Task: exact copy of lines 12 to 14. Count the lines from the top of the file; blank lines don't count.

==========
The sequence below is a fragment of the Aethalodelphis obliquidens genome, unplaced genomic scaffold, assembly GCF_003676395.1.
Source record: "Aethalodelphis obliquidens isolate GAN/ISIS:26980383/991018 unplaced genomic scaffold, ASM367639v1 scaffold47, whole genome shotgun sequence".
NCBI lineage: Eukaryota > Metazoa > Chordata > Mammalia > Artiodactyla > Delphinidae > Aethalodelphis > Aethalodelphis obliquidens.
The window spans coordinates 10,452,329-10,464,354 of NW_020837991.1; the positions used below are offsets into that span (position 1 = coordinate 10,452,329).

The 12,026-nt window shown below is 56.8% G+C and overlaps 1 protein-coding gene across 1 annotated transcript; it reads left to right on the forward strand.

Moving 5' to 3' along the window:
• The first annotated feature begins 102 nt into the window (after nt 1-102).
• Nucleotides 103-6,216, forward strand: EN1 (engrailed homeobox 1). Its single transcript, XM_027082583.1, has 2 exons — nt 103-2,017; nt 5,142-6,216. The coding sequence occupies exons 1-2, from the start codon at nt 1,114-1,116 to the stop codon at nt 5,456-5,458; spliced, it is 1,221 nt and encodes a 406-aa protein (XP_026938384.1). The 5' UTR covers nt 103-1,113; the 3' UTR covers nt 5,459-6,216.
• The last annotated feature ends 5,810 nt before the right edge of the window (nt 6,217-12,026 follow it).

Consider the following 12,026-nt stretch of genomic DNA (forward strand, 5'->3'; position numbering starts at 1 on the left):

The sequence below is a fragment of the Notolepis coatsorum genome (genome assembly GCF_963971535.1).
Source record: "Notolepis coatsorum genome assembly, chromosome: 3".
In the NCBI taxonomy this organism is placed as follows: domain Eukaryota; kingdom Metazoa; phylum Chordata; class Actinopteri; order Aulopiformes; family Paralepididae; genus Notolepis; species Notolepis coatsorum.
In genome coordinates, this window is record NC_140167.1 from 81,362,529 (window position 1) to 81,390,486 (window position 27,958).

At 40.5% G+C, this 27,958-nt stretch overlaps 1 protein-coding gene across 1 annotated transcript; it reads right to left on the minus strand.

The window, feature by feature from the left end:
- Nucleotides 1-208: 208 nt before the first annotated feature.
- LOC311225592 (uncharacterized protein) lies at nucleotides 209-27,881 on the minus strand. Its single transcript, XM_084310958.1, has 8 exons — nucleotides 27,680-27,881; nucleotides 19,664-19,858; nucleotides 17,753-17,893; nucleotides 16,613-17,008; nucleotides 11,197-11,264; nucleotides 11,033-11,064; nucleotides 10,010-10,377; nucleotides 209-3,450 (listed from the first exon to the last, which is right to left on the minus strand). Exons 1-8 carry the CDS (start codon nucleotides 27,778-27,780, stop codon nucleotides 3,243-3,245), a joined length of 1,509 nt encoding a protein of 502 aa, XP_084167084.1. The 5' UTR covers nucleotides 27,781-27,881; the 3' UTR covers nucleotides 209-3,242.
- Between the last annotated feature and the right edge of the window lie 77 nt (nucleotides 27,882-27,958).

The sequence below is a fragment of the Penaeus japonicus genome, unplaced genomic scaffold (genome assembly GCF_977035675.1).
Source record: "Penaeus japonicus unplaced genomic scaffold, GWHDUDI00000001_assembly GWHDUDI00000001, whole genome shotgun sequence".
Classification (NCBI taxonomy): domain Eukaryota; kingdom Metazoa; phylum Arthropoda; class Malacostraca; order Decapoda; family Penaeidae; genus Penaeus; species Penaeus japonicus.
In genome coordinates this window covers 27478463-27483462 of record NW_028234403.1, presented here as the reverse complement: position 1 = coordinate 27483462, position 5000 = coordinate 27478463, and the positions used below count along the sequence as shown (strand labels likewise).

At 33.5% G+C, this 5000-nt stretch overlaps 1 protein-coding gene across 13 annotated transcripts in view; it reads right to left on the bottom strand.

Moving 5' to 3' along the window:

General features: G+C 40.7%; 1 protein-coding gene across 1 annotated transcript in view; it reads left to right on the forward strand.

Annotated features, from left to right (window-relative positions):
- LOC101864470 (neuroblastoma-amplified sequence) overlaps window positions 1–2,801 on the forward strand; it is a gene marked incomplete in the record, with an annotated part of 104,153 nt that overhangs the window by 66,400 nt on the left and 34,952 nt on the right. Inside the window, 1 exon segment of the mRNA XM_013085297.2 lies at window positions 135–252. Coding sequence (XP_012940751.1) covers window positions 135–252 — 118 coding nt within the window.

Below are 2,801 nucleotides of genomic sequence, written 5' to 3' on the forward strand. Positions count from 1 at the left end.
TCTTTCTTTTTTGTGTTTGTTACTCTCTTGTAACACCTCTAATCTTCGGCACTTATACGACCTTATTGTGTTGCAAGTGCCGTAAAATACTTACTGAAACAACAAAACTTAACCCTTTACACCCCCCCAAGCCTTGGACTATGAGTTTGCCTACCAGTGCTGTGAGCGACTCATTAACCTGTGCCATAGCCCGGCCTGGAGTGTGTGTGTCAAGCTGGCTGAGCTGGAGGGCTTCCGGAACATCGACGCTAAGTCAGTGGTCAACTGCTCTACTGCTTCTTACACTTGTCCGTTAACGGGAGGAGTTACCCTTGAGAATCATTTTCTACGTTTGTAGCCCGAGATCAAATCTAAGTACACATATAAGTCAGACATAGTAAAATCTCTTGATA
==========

Source record: "Notolepis coatsorum genome assembly, chromosome: 3".
In the NCBI taxonomy this organism is placed as follows: domain Eukaryota; kingdom Metazoa; phylum Chordata; class Actinopteri; order Aulopiformes; family Paralepididae; genus Notolepis; species Notolepis coatsorum.
In genome coordinates, this window is record NC_140167.1 from 81,362,529 (window position 1) to 81,390,486 (window position 27,958).